Lauren Pattison: It Is What It Is

From the joy and hope of 2019 to the mental shift which spanned the world in 2020, Lauren Pattison figures out how to cope with it all, exuding the perfect attitude of "it is what it is."

Lauren Pattison: It Is What It Is

Pattison's 2020 plans for a UK tour and getting engaged were dashed, and thus her Edinburgh Fringe show was born. Its conception mirrors her message perfectly – that it is what it is, and when things go "wrong", we can make them go right again. Full of energy, she urges us to make the best out of bad situations, and laugh about them too! She narrates her path of moving home and working in a supermarket, and whilst she may have swapped comedy for customer service, she also swapped despair for hope. Lauren's world is one where there is no real failure, as a "step backwards" is really just a "step sideways" in disguise. 

When Pattison flippantly joked "get you a girl who can do both", she was referring to her Northern accent and retail job, alongside her ability to make jokes on etymology (and a particularly good one at that, as she rebutted a "friends" claim that the c-word is un-feminist by noting that the word "vagina" comes from the latin of sword sheath.) She cleverly dismantles classist stereotypes with ease and humour, showing us all that Northern girls are more than what Geordie Shore shows us.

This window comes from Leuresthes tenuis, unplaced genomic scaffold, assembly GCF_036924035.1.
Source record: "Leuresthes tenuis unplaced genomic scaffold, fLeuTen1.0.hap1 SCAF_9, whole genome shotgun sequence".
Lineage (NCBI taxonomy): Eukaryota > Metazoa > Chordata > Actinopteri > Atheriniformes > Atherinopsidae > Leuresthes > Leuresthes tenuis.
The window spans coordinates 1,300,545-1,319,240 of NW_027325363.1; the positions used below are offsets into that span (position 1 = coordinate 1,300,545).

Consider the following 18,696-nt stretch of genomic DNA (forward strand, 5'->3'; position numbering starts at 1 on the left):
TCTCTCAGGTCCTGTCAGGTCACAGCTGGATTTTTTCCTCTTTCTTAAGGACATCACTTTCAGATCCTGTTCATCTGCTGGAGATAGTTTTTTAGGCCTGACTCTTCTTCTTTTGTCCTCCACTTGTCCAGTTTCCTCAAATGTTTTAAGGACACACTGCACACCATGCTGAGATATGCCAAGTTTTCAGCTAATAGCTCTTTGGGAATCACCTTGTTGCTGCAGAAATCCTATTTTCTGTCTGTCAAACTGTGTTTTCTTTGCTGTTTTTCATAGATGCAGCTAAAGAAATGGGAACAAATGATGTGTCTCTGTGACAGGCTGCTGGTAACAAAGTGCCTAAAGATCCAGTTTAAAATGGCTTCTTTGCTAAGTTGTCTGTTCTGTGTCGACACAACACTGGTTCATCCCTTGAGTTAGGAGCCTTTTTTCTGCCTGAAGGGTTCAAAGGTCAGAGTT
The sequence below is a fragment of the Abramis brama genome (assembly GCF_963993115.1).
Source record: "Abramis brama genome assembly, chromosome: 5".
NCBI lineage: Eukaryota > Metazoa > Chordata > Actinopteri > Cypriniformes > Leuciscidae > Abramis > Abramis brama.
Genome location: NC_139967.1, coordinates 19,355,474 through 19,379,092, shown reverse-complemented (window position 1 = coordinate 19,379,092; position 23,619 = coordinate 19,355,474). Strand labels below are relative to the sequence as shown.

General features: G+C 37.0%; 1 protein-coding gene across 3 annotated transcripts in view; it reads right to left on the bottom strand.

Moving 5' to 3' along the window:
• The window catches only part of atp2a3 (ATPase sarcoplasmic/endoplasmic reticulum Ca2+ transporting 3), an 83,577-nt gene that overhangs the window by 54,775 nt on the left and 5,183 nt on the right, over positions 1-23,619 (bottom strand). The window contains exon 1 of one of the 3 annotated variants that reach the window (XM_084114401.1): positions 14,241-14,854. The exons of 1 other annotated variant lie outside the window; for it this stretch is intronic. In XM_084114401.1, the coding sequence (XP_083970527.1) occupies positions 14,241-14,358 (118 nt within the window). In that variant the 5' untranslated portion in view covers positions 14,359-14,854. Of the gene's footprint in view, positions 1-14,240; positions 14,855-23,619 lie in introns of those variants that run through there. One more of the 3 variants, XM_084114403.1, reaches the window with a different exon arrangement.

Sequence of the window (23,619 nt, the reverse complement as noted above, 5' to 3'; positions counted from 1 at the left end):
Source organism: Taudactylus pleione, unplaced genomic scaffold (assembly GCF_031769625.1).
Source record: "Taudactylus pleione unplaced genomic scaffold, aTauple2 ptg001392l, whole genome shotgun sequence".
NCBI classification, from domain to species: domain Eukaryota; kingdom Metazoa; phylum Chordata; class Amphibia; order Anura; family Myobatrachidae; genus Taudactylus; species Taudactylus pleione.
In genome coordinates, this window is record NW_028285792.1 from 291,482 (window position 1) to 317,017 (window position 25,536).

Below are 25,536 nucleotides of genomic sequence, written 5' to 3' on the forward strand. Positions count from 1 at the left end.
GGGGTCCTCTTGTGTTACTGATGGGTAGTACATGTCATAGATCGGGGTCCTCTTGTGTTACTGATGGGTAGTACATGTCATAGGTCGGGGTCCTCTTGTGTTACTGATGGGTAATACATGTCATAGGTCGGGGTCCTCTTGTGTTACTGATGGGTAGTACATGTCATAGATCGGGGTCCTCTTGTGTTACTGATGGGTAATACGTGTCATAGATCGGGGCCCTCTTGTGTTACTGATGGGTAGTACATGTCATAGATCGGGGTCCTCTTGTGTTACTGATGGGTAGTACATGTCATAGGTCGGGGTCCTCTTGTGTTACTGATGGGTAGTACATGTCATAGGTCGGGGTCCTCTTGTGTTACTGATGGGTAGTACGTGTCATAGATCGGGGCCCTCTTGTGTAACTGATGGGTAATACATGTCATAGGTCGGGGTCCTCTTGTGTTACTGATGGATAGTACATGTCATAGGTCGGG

This show lets its audience laugh through the pain and struggles of Covid, anxiety, and isolation, as she thrusts us into the all too familiar world of failed relationships and "mean girls" in friendship groups. But she also offers us an escape!

The great escape plan? Be yourself.

At the crux of her jokes is a message to embrace who you are - the funny, the ugly, the steps forward, and the steps sideways. The only way to truly follow the mantra of "it is what it is", is to "be who you are." Accents, class, wealth, and hobbies... these things are only worth what we attribute to them. Something we learnt from the story of Pattison's ex-boyfriend, who denied being posh despite all the mansion and money to the contrary. Pattison is breaking out of the Geordie Shore Northern steroetype, releasing self doubt and anxiety, and embracing herself fully!


Kashmini Shah

Kashmini Shah Contributor

Hi, I'm a Politics and English Literature student based in London!

I love to do deep-dives into the political, psychological, or social messages projected by media, both overtly and subliminally. I'm a huge fan of books, and can most likely be found hiding somewhere in a library with a fantasy or feminist book in hand.

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